Technology Review’s Daniel Turner takes a look at the speculation running up to next week’s Macworld Expo and covers the usual rumors: Intel-based iBooks, Intel-based PowerBooks, new iPod shuffle; you know, the usual rumors. But, one of Turner’s notions is interesting (they’ve got quite an eclectic mix of writers over there, it seems):
Last fall, Apple refreshed its all-in-one iMac line and debuted Front Row, a piece of software that hijacks the usual Mac UI and replaces it with a simple interface — easily visible on a TV screen from the couch — allowing for presentation of photo slideshows, home movies, music, purchased TV show downloads, and movie trailers. The last item is the most interesting: if Front Row can stream movie trailers from Apple’s website, why not whole movies?
“If Front Row can stream movie trailers from Apple’s website, why not whole movies?”
We just tried, for the heck of it, running Front Row on an old 450 MHz Power Mac G4 via a cable modem (approximately 1.5Mbps). We chose a random movie trailer and it streamed very nicely. Very watchable on a rather large LCD. Imagine if Apple somehow jacked up the encoding a bit? Anyway, backing away from the monitor a few feet (like you probably would at least be positioned to relax while watching a movie) helped even more. (Close up, things like a yellow #2 pencil in a medium shot of an actor registered pretty high on the pixelation scale. But, from only a few feet away, it was more than acceptable. Can you guess which trailer we watched?)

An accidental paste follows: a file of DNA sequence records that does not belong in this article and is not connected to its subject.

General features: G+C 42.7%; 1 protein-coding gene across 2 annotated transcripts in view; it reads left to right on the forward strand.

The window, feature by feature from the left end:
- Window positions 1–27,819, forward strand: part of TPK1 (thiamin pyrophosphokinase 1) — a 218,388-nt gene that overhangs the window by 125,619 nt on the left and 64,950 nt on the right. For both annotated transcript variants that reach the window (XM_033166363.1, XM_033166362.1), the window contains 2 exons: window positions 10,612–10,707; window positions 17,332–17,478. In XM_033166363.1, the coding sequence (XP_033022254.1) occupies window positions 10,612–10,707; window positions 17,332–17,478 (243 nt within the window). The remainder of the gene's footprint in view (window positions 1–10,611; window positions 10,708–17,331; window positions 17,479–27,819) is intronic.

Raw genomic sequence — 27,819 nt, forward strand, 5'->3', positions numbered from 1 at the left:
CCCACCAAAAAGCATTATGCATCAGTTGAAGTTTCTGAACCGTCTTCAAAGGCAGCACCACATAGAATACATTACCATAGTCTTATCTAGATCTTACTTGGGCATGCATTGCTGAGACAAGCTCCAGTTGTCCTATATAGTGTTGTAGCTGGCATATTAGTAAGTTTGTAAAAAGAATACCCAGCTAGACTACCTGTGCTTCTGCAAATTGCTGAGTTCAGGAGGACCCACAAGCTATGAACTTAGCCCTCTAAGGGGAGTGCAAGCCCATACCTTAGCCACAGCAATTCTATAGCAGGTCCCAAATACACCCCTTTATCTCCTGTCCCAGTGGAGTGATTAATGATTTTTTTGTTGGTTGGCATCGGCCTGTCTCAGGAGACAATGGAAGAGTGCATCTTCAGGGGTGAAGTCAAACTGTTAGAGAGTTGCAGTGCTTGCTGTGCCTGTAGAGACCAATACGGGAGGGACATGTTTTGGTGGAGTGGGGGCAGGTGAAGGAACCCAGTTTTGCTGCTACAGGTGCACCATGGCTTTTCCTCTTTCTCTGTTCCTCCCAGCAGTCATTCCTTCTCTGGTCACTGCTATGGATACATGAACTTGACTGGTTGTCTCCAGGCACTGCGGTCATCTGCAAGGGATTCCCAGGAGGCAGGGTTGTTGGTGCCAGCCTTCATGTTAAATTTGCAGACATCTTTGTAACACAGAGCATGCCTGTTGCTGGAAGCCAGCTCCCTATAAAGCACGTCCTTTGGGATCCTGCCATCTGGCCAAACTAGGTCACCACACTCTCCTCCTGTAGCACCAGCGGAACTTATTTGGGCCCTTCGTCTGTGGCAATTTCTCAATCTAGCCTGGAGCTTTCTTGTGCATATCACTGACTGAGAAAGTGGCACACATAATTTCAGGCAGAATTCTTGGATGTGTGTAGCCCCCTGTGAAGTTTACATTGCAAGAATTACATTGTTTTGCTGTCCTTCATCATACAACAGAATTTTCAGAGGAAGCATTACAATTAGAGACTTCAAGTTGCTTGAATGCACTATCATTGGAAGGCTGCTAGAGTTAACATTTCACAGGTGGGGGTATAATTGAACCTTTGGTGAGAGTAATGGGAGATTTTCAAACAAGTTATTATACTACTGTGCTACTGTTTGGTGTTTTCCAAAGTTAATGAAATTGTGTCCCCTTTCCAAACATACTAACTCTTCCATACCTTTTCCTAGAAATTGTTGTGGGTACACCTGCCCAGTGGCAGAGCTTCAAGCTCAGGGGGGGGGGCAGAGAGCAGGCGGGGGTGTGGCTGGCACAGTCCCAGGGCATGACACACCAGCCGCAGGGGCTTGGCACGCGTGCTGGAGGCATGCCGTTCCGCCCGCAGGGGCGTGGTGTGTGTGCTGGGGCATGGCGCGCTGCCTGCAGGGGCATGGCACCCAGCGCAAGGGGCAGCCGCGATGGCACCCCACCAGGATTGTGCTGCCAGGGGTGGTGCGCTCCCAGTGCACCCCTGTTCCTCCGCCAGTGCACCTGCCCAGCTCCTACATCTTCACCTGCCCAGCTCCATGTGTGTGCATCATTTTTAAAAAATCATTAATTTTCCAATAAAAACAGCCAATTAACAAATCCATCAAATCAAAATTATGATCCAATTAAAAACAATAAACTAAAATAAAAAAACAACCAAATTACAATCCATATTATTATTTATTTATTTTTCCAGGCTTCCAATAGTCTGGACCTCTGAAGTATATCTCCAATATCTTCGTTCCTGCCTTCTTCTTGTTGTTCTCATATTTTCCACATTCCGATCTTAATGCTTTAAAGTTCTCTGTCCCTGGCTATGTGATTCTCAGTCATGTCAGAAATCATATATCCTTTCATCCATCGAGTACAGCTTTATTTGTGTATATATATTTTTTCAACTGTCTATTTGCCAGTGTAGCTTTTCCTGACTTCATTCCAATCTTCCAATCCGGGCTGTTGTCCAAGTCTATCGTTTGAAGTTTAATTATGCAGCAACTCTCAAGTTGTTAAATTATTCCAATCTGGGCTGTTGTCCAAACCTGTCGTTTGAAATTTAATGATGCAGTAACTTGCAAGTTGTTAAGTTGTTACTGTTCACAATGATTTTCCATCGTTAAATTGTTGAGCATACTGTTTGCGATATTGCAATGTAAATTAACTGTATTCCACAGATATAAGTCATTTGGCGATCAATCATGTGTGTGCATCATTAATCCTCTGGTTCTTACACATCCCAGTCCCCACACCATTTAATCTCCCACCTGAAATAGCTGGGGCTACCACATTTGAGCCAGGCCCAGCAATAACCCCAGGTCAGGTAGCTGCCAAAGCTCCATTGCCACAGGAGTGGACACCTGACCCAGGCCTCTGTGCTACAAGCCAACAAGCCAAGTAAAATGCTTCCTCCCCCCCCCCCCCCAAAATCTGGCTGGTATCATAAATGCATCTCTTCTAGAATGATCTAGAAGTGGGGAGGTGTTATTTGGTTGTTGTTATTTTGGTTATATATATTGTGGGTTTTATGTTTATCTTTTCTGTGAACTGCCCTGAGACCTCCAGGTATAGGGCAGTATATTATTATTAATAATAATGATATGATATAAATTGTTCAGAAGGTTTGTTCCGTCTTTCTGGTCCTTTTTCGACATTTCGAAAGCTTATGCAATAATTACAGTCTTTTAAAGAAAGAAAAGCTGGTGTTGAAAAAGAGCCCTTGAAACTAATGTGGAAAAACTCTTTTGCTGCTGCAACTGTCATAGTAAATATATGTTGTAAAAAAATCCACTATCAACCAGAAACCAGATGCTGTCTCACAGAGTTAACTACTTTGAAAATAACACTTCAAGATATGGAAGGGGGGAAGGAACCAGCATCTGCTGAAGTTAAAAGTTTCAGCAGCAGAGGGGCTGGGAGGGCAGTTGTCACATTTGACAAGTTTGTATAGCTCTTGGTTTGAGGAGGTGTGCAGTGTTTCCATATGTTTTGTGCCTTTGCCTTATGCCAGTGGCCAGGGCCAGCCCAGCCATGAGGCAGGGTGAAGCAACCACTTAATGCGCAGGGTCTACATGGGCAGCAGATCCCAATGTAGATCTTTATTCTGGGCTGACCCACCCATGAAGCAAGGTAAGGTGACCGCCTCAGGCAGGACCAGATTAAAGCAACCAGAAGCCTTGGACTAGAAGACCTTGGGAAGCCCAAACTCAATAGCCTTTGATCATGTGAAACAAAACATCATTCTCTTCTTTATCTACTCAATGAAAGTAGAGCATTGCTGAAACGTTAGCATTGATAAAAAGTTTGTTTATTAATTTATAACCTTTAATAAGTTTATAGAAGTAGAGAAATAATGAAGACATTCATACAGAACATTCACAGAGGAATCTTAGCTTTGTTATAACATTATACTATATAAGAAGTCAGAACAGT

Full article here.
What do you think? If Front Row can stream movie trailers from Apple’s website, why not whole movies – after you buy them of course, or – dare we say – subscribe to Apple’s service? Could Apple manage the bandwidth demands and deliver as perfectly smooth an experience as we just had with the trailer we tested? It’s fairly obvious that Front Row 1.0 is a test; a test of many things, but is one of its most important tests for Apple to see how well streaming content works?
[UPDATE: 8:49am ET: See related article: Apple Computer sues Burst after negotiations over iTunes, iPod licenses breakdown – January 06, 2006]
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